A lot or a little?
The parents' guide to what's in this movie.
What parents need to know
Parents need to know that the main character is on a constant search for the whiskey that his commanding officer and his prim island-mate hide from him. He's clearly not posited as a role model, though, and he reforms his ways. Even though this is foremost a comedy, it's set during World War II. The Japanese are the enemy, there's an air attack at the end, and at one point, the youngest little girl is in danger. Compared to war scenes in contemporary films, those in Father Goose are hardly worrisome.
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- Kids say
What's the story?
At the height of World War II, Walter Eckland (Cary Grant), a free spirited and dissolute alcoholic, must be a look-out for Japanese war crafts on a deserted island on behalf of the Royal Navy. When he goes on a rescue mission to save a man on a nearby island, he finds himself responsible for the safety of uptight chaperone Catherine Freneau (Leslie Caron) and the seven schoolgirls in her care. They had been dropped on the island during an emergency evacuation from her father's consulate in Rabat. Because it's too dangerous to arrange to airlift them off the island, they're stuck living with alcoholic slob Eckland for a month, maybe more. The battle of the sexes is mostly what the movie's about as Freneau tries to make a proper home for the girls and Eckland refuses to cooperate.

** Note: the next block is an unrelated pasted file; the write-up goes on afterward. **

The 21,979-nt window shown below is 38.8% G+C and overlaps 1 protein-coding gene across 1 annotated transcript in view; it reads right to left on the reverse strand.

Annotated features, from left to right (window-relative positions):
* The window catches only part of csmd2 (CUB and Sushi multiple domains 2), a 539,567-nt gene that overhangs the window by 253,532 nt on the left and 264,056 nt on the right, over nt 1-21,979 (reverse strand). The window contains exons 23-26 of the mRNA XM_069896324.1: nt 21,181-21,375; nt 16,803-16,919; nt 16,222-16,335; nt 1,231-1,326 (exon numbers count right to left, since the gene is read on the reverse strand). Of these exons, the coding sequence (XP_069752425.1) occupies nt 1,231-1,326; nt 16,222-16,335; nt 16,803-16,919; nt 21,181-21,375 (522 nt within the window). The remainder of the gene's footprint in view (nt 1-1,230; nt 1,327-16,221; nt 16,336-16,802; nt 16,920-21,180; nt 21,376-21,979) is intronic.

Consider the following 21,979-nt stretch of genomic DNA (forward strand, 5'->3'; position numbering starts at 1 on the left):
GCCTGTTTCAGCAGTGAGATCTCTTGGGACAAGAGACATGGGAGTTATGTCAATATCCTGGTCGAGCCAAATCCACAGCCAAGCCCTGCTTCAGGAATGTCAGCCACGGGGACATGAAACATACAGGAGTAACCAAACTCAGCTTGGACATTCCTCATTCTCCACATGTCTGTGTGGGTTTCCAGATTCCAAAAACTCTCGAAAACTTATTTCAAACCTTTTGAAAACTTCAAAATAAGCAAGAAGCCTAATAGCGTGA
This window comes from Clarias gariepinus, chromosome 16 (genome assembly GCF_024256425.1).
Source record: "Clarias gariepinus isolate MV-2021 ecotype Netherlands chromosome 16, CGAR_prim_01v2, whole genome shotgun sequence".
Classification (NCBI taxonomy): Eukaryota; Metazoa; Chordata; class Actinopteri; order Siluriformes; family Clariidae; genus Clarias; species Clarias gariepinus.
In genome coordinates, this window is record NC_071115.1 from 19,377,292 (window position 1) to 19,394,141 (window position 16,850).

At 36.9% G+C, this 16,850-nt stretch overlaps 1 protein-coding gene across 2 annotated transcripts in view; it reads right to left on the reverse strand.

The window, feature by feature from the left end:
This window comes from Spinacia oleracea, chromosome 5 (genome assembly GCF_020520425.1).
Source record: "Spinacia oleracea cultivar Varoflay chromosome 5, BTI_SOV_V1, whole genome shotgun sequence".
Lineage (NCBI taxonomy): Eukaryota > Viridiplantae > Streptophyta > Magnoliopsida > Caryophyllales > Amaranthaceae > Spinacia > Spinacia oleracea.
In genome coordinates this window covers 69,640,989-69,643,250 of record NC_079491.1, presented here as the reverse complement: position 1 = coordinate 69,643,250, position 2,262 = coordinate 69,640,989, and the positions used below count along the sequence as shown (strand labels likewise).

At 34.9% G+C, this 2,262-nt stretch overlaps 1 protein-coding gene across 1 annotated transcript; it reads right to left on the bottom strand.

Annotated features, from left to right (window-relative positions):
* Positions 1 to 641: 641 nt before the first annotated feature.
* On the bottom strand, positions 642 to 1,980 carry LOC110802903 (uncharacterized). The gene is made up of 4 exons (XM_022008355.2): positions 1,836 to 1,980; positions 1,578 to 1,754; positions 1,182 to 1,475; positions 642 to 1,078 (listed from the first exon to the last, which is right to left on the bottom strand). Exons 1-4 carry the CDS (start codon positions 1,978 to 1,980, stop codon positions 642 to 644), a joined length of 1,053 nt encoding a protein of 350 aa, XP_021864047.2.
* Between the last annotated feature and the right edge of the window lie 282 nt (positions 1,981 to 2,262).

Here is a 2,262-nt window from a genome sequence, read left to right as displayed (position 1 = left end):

Is it any good?
Grant is 60 years old, playing a drunk clad in khakis instead of his trademark tuxedo; he is, however, as charming a leading man as ever in this family comedy. It's easily one of his funniest pictures. With the added attraction of featuring seven children and being in Technicolor, it's certain to please viewers of all ages.
The children's individual personalities are entertaining, too. Tomboy Harriet prefers to be called Harry, loves to play cricket, and thinks everything is "smashing." The oldest, Elizabeth, gets a crush on Mr. Eckland, while the youngest, Jenny, refuses to open her mouth unless it's to bite him.There's a lot more family comedy than war in this movie, as its title suggests. Humorous situations mix with witty banter and a bit of slapstick to make this a classic.
Talk to your kids about ...
Families can talk about what it's like for the children to be away from their parents in a time of war. At first, Anne complains that she wants to go home, but by the end, she wants to stay -- why does she change her mind? What makes Jenny start talking again? Is Harriet accepted as a tomboy? What are the ways Ms. Freneau tries to create a "normal" environment on the island? Do you think it's good that she hides Mr. Eckland's whiskey even though it's his island? What does Mr. Eckland see as his responsibilities at the beginning of the film? How about by the end?
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